Synopsis by Hal Erickson
Before turning to horror pictures, Italian filmmaker Riccardo Freda directed some of the finest costume epics of the postwar era. Filmed in 1946 as Aquila Nera, Freda's Return of the Black Eagle made it to American screens in 1949. Based on a story by Alexander Pushkin, the film concerns the exploits of a Russian soldier who wreaks vengeance against an evil landowner by assuming the guise of a masked bandit. Rossano Brazzi stars as Vladimir Dubrowski, aka the Black Eagle, while Irasema Dilian is his beloved Masha, daughter of his bitter enemy Kirila (Gino Cervi, cast in an uncharacteristically unsympathetic role). The swashbuckling and derring-do is leavened by a few welcome moments of humor, especially when Brazzi disguises himself as a wimpy French tutor. Return of the Black Eagle could have benefited from Technicolor, though the black-and-white photography of Rodolfo Lombardi is fine in its own way.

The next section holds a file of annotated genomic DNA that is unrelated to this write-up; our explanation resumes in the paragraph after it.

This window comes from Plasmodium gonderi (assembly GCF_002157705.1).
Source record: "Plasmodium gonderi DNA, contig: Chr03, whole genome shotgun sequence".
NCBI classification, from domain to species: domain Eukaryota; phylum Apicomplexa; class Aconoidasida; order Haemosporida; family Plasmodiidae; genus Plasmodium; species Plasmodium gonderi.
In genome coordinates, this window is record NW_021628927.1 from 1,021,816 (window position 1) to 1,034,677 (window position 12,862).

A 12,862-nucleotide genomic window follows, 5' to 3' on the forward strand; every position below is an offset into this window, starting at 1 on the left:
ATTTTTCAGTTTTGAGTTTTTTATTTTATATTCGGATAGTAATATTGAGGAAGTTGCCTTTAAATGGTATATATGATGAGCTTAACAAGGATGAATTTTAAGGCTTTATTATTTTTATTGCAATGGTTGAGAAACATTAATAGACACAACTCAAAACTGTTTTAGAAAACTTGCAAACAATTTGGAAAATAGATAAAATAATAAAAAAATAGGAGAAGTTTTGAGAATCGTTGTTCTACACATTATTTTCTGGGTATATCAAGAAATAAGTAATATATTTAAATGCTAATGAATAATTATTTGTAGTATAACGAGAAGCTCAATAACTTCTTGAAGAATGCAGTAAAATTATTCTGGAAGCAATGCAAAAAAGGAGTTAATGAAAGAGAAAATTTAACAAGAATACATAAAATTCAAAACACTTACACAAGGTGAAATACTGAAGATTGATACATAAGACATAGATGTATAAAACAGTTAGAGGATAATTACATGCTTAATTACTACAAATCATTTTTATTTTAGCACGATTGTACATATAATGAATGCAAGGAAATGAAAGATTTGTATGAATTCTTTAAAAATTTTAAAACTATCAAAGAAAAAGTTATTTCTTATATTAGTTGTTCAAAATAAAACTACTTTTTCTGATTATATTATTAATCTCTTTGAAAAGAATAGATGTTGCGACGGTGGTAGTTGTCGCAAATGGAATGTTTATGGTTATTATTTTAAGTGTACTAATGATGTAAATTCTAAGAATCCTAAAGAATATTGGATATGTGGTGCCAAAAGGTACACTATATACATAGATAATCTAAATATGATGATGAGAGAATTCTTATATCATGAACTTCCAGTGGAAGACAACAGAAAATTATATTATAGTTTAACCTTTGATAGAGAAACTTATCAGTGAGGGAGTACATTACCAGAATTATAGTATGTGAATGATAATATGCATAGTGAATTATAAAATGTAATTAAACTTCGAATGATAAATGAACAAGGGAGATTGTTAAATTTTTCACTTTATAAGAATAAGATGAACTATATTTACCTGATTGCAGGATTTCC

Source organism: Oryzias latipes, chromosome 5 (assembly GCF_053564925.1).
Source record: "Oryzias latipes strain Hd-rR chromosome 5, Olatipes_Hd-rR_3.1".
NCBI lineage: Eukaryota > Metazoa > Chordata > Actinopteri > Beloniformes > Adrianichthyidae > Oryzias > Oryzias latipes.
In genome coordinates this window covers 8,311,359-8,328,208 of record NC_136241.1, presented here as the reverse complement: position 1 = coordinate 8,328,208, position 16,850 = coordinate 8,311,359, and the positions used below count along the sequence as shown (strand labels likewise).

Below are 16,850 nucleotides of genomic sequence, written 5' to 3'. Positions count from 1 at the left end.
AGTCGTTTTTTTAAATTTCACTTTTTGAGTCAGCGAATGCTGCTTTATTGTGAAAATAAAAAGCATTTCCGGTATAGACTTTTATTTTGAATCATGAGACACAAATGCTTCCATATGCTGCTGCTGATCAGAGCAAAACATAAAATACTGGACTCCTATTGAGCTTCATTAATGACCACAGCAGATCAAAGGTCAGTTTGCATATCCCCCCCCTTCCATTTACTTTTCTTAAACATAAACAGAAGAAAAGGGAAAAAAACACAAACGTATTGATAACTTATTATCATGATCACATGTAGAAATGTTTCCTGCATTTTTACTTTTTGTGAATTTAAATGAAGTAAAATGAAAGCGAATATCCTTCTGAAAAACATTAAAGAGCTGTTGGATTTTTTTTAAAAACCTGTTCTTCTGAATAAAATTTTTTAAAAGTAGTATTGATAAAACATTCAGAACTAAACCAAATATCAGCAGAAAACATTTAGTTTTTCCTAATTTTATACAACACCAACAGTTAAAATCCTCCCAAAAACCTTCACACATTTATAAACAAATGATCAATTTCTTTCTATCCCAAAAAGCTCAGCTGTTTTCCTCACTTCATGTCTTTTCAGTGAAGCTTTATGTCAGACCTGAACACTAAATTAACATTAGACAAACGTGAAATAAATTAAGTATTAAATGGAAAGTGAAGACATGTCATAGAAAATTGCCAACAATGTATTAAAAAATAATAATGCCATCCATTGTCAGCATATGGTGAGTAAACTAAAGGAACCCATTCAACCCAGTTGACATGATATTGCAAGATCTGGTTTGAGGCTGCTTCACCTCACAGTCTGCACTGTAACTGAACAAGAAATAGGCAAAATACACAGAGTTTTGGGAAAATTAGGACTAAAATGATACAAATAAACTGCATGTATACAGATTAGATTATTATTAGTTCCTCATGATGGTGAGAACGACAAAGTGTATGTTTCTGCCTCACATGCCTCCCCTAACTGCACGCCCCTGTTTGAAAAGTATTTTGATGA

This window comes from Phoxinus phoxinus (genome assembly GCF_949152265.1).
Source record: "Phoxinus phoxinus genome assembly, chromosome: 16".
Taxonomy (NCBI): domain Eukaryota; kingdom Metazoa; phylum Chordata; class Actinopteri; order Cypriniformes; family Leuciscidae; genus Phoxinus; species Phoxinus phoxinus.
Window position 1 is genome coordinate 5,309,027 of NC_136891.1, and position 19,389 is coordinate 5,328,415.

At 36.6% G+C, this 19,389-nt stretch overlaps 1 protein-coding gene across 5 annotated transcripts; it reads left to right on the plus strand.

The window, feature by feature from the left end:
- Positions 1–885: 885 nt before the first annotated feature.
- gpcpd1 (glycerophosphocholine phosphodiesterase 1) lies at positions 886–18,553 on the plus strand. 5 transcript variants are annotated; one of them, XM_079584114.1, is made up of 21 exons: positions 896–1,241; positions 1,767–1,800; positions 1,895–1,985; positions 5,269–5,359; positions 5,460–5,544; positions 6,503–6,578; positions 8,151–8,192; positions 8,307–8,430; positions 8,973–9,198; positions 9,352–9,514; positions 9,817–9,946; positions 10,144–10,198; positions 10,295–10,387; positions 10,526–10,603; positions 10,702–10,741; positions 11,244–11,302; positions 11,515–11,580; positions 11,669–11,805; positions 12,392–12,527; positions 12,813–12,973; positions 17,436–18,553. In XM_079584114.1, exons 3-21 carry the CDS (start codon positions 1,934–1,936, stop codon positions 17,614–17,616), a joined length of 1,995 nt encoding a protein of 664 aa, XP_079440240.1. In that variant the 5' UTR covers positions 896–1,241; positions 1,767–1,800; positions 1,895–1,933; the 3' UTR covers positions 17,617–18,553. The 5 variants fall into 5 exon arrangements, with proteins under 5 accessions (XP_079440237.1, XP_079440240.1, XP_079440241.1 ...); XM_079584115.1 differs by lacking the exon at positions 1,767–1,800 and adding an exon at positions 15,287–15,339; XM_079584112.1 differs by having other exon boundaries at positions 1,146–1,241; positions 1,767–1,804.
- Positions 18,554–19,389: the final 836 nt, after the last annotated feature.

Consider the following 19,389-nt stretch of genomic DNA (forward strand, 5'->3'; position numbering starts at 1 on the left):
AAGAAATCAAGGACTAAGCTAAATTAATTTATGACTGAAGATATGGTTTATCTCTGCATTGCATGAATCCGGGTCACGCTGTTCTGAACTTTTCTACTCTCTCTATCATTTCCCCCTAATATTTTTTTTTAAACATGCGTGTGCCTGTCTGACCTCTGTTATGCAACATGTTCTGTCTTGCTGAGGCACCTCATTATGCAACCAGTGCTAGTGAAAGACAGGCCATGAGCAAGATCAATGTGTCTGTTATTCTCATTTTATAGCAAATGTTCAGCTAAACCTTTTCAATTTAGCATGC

abuse, bad-guy, battle [war], castle, courage, daughter, discharge, disguise, escape, expose [revelation], family, forbidden-love, France, good-guy, good-vs-evil, havoc, homecoming, identity, impersonation, landowner, loot, love, mask [disguise], military, robbery, Russia, soldier, swashbuckler, tutor, eagle, return